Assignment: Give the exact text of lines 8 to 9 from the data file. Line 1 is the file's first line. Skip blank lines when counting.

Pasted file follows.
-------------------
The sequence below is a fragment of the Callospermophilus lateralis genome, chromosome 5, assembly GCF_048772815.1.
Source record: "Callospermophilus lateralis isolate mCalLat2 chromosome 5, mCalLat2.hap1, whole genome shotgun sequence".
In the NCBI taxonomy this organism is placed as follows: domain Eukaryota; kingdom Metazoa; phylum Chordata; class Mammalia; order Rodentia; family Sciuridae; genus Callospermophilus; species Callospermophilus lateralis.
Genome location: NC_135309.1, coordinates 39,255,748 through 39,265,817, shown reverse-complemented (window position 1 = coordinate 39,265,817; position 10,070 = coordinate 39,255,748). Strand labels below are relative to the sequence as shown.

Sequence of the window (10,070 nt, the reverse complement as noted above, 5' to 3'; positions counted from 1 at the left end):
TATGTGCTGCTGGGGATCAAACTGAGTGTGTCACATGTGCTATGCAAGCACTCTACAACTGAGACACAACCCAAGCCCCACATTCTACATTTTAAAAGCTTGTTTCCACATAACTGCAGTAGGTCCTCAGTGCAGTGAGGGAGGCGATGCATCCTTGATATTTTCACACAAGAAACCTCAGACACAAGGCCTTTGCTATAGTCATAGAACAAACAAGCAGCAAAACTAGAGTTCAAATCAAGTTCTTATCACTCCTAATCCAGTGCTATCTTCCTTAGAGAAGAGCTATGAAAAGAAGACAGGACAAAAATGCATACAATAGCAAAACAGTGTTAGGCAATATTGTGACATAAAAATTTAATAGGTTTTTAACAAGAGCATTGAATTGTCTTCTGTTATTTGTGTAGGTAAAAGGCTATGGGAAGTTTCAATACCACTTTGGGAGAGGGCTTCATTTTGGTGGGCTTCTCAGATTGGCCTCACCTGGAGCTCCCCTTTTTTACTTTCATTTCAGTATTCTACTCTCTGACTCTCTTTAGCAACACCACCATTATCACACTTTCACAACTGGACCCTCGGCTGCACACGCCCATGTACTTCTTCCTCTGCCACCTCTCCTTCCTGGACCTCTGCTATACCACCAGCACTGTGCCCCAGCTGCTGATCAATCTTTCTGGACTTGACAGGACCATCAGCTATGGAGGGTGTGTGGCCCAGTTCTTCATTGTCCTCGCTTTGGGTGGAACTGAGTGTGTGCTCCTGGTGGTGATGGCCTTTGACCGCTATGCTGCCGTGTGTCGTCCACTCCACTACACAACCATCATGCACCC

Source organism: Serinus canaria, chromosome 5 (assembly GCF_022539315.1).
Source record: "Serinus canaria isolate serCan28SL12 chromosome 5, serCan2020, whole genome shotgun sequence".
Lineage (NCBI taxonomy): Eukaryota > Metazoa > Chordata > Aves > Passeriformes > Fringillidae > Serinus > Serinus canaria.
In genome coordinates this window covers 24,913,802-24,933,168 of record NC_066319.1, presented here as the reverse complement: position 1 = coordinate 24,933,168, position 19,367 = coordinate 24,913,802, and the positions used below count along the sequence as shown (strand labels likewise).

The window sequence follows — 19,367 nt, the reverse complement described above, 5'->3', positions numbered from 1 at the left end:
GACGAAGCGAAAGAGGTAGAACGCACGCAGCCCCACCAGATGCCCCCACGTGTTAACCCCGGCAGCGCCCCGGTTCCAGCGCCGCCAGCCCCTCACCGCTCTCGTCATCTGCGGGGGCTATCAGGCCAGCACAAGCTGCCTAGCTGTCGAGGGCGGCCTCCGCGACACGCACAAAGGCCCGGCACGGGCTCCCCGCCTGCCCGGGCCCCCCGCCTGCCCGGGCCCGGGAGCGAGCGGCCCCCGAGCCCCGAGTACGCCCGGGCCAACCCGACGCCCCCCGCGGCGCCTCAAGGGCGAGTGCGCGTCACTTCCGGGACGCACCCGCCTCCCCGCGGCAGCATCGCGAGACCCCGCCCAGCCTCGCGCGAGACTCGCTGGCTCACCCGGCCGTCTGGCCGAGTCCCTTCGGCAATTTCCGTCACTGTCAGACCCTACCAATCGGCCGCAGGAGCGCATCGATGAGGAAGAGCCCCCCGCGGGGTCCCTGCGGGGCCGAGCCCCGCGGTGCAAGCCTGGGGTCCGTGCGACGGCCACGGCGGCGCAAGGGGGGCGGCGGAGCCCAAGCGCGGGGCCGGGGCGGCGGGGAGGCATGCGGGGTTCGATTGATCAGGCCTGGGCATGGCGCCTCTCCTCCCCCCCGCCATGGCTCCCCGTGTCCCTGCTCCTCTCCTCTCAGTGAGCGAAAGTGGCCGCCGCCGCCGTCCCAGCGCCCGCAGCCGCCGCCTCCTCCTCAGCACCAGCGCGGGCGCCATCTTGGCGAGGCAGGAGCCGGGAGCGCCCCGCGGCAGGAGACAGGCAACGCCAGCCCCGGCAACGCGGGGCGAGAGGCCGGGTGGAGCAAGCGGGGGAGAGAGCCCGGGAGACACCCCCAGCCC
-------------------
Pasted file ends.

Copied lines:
Source record: "Serinus canaria isolate serCan28SL12 chromosome 5, serCan2020, whole genome shotgun sequence".
Lineage (NCBI taxonomy): Eukaryota > Metazoa > Chordata > Aves > Passeriformes > Fringillidae > Serinus > Serinus canaria.